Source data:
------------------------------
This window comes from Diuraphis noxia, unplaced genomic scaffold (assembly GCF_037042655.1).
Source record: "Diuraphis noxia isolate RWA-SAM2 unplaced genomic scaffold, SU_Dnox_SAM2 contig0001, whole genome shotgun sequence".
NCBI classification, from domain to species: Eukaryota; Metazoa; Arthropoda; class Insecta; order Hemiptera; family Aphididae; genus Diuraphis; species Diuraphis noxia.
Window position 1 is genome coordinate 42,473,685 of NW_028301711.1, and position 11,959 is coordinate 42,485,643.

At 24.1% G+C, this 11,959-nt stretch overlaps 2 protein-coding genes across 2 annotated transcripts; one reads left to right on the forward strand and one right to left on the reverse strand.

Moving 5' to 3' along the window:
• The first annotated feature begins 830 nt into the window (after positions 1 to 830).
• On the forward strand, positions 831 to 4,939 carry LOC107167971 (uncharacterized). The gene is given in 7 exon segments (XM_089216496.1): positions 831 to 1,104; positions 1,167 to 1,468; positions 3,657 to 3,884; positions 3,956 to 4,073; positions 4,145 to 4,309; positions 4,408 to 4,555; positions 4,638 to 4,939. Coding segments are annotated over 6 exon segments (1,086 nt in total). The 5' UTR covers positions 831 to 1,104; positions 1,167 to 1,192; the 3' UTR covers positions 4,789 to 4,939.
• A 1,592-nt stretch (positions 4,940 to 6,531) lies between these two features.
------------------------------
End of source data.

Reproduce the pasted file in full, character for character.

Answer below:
This window comes from Diuraphis noxia, unplaced genomic scaffold (assembly GCF_037042655.1).
Source record: "Diuraphis noxia isolate RWA-SAM2 unplaced genomic scaffold, SU_Dnox_SAM2 contig0001, whole genome shotgun sequence".
NCBI classification, from domain to species: Eukaryota; Metazoa; Arthropoda; class Insecta; order Hemiptera; family Aphididae; genus Diuraphis; species Diuraphis noxia.
Window position 1 is genome coordinate 42,473,685 of NW_028301711.1, and position 11,959 is coordinate 42,485,643.

At 24.1% G+C, this 11,959-nt stretch overlaps 2 protein-coding genes across 2 annotated transcripts; one reads left to right on the forward strand and one right to left on the reverse strand.

Moving 5' to 3' along the window:
• The first annotated feature begins 830 nt into the window (after positions 1 to 830).
• On the forward strand, positions 831 to 4,939 carry LOC107167971 (uncharacterized). The gene is given in 7 exon segments (XM_089216496.1): positions 831 to 1,104; positions 1,167 to 1,468; positions 3,657 to 3,884; positions 3,956 to 4,073; positions 4,145 to 4,309; positions 4,408 to 4,555; positions 4,638 to 4,939. Coding segments are annotated over 6 exon segments (1,086 nt in total). The 5' UTR covers positions 831 to 1,104; positions 1,167 to 1,192; the 3' UTR covers positions 4,789 to 4,939.
• A 1,592-nt stretch (positions 4,940 to 6,531) lies between these two features.